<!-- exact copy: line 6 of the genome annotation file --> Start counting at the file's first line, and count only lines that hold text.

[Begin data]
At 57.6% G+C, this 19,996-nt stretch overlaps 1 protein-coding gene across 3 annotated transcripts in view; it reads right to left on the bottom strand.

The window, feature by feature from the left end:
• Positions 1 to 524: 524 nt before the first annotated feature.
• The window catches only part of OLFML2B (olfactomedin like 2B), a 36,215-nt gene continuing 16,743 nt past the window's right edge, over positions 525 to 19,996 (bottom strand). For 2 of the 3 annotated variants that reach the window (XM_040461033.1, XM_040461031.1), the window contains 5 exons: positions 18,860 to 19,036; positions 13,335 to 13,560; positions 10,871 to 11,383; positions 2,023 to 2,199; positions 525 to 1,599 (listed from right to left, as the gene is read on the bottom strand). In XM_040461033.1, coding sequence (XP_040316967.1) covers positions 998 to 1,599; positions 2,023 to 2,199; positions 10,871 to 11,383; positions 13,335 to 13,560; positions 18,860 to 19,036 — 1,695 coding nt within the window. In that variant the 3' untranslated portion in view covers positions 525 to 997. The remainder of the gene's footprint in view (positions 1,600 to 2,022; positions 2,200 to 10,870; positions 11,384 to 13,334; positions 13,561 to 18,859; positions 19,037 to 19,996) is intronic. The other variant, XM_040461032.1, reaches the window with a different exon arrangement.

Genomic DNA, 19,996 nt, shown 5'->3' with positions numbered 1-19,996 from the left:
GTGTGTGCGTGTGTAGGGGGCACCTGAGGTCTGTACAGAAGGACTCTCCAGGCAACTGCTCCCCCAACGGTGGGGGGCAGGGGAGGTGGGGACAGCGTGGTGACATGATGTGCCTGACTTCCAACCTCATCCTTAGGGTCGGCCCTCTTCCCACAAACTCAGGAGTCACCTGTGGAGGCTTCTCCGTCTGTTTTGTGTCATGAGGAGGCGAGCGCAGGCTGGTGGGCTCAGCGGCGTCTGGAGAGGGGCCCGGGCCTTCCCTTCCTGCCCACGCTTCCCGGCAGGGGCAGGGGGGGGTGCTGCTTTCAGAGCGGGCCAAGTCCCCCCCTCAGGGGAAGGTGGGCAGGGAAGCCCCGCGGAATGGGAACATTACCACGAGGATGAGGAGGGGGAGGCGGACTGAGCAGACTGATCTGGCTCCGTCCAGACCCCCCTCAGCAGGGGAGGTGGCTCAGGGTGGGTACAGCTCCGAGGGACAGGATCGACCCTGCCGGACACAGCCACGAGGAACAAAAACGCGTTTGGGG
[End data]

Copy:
GTGTGTGCGTGTGTAGGGGGCACCTGAGGTCTGTACAGAAGGACTCTCCAGGCAACTGCTCCCCCAACGGTGGGGGGCAGGGGAGGTGGGGACAGCGTGGTGACATGATGTGCCTGACTTCCAACCTCATCCTTAGGGTCGGCCCTCTTCCCACAAACTCAGGAGTCACCTGTGGAGGCTTCTCCGTCTGTTTTGTGTCATGAGGAGGCGAGCGCAGGCTGGTGGGCTCAGCGGCGTCTGGAGAGGGGCCCGGGCCTTCCCTTCCTGCCCACGCTTCCCGGCAGGGGCAGGGGGGGGTGCTGCTTTCAGAGCGGGCCAAGTCCCCCCCTCAGGGGAAGGTGGGCAGGGAAGCCCCGCGGAATGGGAACATTACCACGAGGATGAGGAGGGGGAGGCGGACTGAGCAGACTGATCTGGCTCCGTCCAGACCCCCCTCAGCAGGGGAGGTGGCTCAGGGTGGGTACAGCTCCGAGGGACAGGATCGACCCTGCCGGACACAGCCACGAGGAACAAAAACGCGTTTGGGG